Researchers tweet technical talk

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In the latest trend in scientific discourse, journal clubs and data disclosures move to Twitter.

Robert Boyle would not have approved. The famously verbose seventeenth- century natural philo­sopher and pioneer of the scientific method argued that technical communication demands detail, not brevity. But there is no room for Boyle-like excess within the confines of the social-networking site Twitter, where users converse in 140-character posts, or 'tweets'. Researchers are now using the site's abbreviated messages to discuss papers in journal clubs and to share data in real time.

Scientists were among the early adopters when Twitter was launched five years ago, and many now use the site to tweet updates from conferences, promote links to papers, network and gossip. But using Twitter to engage in technical discussions with remote colleagues "is a novel thing", says Cornelius Puschmann, a linguist and information scientist at the University of Düsseldorf in Germany, who has tracked scientists' use of social media. Proponents say that Twitter enables fast-moving conversations, and allows users to post links pointing to more detail where required.

A medical-journal club started by Fiona Douglas, a medical student at the University of Cambridge, UK, and Natalie Silvey, a doctor at University Hospitals Coventry and Warwickshire in Coventry, UK, has held three weekly meetings since it began this month. A group for astronomers met for the first time last week.

In the inaugral session of the medical club on 5 June, around 60 participants discussed an influential paper on the treatment of acute sepsis and septic shock (E. Rivers et al. N. Engl. J. Med. 345, 1368–1377; 2001). Silvey says that the participants encompassed a wider range of expertise and career stages than would be seen at a conventional journal club, and that the technical quality of the discussion was high. Some participants used data in the paper to calculate the 'number needed to treat' (NNT), a measure of the effectiveness of an intervention based on the average number of patients who have to be treated for one to benefit (see 'Medical chatter').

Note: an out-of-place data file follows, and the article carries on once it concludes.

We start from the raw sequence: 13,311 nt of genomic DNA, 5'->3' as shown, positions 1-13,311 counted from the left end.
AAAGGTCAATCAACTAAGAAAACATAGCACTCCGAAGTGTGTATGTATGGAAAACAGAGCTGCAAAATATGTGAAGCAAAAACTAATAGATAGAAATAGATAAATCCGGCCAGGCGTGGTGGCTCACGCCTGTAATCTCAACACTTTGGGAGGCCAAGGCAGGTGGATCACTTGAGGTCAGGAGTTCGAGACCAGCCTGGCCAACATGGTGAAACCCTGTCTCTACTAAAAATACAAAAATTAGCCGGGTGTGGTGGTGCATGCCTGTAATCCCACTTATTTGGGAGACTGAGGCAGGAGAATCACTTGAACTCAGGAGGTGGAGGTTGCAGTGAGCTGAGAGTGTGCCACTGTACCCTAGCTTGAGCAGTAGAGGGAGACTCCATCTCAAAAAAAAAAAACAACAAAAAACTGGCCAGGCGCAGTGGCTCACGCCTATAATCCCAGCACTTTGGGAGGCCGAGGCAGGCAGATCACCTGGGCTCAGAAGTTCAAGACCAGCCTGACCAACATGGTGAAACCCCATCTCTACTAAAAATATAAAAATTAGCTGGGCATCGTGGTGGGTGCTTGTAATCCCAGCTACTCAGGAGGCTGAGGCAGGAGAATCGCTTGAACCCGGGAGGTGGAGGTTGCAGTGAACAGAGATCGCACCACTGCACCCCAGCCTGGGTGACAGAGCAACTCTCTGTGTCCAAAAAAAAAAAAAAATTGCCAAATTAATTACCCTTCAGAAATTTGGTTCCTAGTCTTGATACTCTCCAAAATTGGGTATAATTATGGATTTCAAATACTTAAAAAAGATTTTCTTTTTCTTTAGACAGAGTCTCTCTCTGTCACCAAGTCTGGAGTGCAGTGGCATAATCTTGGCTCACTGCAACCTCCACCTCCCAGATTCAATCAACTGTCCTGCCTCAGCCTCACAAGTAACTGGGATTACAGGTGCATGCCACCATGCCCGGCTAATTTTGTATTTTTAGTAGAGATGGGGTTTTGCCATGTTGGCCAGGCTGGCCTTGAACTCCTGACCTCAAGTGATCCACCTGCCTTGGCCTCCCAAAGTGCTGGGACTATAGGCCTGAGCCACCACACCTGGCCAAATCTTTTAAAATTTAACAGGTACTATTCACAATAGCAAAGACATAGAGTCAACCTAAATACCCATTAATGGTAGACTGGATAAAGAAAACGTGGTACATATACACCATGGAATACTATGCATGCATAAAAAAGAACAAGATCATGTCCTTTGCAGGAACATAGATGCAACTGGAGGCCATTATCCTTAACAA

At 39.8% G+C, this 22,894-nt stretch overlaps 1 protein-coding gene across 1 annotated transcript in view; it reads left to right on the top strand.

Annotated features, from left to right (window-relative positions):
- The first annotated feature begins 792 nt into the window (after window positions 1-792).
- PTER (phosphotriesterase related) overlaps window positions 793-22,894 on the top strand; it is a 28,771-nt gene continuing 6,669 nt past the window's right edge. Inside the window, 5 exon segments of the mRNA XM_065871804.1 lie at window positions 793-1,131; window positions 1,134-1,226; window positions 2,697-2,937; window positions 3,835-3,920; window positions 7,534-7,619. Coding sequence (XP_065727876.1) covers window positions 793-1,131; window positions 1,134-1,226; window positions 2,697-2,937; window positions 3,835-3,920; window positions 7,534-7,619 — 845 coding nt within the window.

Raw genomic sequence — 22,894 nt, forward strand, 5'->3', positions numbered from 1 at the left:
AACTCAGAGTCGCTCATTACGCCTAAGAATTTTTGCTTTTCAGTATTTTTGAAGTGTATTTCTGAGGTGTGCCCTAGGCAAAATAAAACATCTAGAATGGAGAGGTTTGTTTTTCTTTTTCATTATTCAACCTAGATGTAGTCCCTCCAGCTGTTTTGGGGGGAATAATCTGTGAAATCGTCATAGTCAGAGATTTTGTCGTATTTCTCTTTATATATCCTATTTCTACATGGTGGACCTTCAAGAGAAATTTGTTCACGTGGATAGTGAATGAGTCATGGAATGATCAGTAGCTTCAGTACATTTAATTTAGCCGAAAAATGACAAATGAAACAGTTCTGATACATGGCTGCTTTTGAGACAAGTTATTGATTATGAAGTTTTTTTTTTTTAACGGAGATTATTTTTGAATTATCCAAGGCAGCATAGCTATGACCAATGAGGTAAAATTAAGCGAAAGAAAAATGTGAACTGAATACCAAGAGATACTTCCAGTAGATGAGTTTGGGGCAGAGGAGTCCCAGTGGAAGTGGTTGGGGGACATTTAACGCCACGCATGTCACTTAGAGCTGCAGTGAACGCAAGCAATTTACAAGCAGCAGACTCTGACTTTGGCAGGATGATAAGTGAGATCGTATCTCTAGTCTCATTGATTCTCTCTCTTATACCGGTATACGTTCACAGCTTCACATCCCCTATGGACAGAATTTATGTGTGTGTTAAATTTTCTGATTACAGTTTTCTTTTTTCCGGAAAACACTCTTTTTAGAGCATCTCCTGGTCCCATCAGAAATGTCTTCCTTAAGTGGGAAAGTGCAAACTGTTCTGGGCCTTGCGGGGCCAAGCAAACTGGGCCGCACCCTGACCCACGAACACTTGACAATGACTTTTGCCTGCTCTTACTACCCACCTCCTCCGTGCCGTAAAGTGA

The format confounded some potential participants. Ves Dimov, an allergy doctor at the University of Chicago in Illinois, found the conversation hard to follow. "Only people who can wrap their minds around this somewhat chaotic environment will find Twitter journal clubs useful," he says.

On 11 June, Mike Brown, an astronomer at the California Institute of Technology in Pasadena, pioneered another use of Twitter when he 'live-tweeted' plots of observations he was making of the transit of the dwarf planet Haumea by its moon, Namaka, from the William Herschel Telescope on La Palma in the Canary Islands, Spain (see go.nature.com/me9trl). "There is an interest in getting discoveries out there quickly," he says.

Simon Schaffer, a historian of science at the University of Cambridge, says that Twitter is not as different from traditional scientific communication as it may seem. Journals began as letters between scientists, and were only later collated and published. "The idea of the person-to-person message is the essence of communication in the sciences," says Schaffer. And although Boyle's published reports were long-winded, he and other early scientists also kept notebooks in which they succinctly listed facts and observations that they had heard from others in coffee shops and elsewhere. "In a sense, Boyle was already tweeting," says Schaffer.

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Samuel Reich, E. Researchers tweet technical talk. Nature 474, 431 (2011). https://doi.org/10.1038/474431a

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